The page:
String concatenation vs. string formatting

Steven D'Aprano steve+comp.lang.python at
Sat Jul 9 07:12:39 CEST 2011

Andrew Berg wrote:

> Is it bad practice to use this
>> logger.error(self.preset_file + ' could not be stored - ' +
>> sys.exc_info()[1])
> Instead of this?
>> logger.error('{file} could not be stored -
>> {error}'.format(file=self.preset_file, error=sys.exc_info()[1]))
> Other than the case where a variable isn't a string (format() converts
> variables to strings, automatically, right?) 

Not exactly, but more or less. format() has type codes, just like % string

>>> '{0:d}'.format(1)
>>> '{0:d}'.format(None)
Traceback (most recent call last):
  File "<stdin>", line 1, in <module>
ValueError: Unknown format code 'd' for object of type 'str'

>>> '%d' % 1
>>> '%d' % None
Traceback (most recent call last):
  File "<stdin>", line 1, in <module>
TypeError: %d format: a number is required, not NoneType

If you don't give a type code, format converts any object to string (if

> and when a variable is used 
> a bunch of times, concatenation is fine, but somehow, it seems wrong.

I don't like long chains of string concatenation, but short chains seem okay
to me. One or two plus signs seems fine to my eyes, three at the most. Any
more than that, I'd look at replacing it with % interpolation, the
str.join() idiom, the string.Template class, or str.format. 

That's five ways of building strings.

Of course, *repeated* string concatenation risks being slow -- not just a
little slow, but potentially MASSIVELY slow, hundreds or thousands of times
slower that alternatives. Fortunately recent versions of CPython tend to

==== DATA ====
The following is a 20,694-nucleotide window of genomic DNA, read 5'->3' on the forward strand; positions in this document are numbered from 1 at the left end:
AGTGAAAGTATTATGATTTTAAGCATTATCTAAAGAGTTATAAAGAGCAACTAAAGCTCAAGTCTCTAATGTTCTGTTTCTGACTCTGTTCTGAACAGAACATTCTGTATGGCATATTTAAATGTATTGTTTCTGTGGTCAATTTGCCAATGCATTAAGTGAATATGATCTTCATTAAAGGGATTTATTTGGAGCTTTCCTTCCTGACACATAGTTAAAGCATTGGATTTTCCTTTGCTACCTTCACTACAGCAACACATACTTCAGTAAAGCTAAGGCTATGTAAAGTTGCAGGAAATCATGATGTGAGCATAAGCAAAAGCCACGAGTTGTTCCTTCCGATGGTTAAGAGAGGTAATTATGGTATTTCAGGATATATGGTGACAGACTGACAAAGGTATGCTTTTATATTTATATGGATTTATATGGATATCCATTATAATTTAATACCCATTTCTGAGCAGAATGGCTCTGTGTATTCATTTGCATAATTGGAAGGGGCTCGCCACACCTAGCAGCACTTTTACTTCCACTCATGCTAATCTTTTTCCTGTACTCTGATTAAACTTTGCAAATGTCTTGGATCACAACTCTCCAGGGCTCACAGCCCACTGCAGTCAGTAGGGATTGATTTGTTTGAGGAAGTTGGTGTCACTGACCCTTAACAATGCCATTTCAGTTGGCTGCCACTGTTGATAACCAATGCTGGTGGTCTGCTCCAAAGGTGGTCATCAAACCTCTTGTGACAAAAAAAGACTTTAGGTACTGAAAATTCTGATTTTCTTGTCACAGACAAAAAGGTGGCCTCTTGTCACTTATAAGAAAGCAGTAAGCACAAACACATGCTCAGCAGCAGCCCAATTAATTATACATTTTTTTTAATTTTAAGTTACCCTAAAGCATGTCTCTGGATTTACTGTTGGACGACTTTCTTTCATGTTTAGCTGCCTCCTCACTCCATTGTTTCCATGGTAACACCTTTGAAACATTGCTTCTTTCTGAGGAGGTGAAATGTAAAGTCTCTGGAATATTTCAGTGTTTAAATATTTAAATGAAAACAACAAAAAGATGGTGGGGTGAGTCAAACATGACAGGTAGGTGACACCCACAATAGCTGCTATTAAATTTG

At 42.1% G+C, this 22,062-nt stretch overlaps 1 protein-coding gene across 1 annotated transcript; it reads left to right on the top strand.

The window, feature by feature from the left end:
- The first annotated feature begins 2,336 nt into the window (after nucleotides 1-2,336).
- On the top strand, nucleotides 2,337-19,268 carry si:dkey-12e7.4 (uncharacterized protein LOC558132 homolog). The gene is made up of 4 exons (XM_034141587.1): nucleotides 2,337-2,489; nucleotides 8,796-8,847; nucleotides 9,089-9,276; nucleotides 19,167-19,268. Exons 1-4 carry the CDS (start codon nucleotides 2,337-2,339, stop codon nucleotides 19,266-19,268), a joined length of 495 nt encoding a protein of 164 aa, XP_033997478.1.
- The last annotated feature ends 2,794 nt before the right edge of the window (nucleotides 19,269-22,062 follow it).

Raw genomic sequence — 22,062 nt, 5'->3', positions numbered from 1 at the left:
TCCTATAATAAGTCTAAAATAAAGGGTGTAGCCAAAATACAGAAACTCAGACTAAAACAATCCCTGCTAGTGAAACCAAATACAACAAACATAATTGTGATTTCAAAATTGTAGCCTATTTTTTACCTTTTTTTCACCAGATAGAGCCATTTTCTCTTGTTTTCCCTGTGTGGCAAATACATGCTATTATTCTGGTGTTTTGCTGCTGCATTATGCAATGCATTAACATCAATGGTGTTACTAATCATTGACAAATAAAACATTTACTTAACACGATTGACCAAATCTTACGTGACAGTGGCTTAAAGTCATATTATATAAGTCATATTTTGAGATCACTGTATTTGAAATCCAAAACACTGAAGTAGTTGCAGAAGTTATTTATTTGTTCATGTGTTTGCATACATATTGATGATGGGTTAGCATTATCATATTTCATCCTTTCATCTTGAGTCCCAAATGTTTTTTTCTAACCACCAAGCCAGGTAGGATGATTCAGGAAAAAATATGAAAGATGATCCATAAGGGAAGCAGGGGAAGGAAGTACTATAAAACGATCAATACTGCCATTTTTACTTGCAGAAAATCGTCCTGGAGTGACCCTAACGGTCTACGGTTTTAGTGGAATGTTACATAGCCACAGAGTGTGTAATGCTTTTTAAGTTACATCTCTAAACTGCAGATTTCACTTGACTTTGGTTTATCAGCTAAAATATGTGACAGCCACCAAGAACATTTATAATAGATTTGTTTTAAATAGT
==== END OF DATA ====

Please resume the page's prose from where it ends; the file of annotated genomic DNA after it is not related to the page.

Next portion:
avoid this (which makes it all the more mysterious when the slow-down does
strike), but other Pythons like Jython and IronPython may not. So it's best
to limit string concatenation to one or two strings.

And finally, if you're concatenating string literals, you can use implicit
concatenation (*six* ways):

>>> s = ("hello "
...      "world"
...      "!")
>>> s
'hello world!'

> Sorry if this seems a bit silly, but I'm a novice when it comes to
> design. Plus, there's not really supposed to be "more than one way to do
> it" in Python.

On the contrary -- there are many different examples of "more than one way
to do it". The claim that Python has "only one way" to do things comes from
the Perl community, and is wrong.

It is true that Python doesn't deliberately add multiple ways of doing
things just for the sake of being different, or because they're cool,
although of course that's a subjective judgement. (Some people think that
functional programming idioms such as map and filter fall into that
category, wrongly in my opinion.) In any case, it's clear that Python
supports many ways of doing "the same thing", not all of which are exactly

# e.g. copy a list
blist = list(alist)
blist = alist[:]
blist[:] = alist  # assumes blist already exists
blist = copy.copy(alist)
blist = copy.deepcopy(alist)
blist = []; blist.extend(alist)
blist = [x for x in alist]  # don't do this

Hardly "only one way" :)


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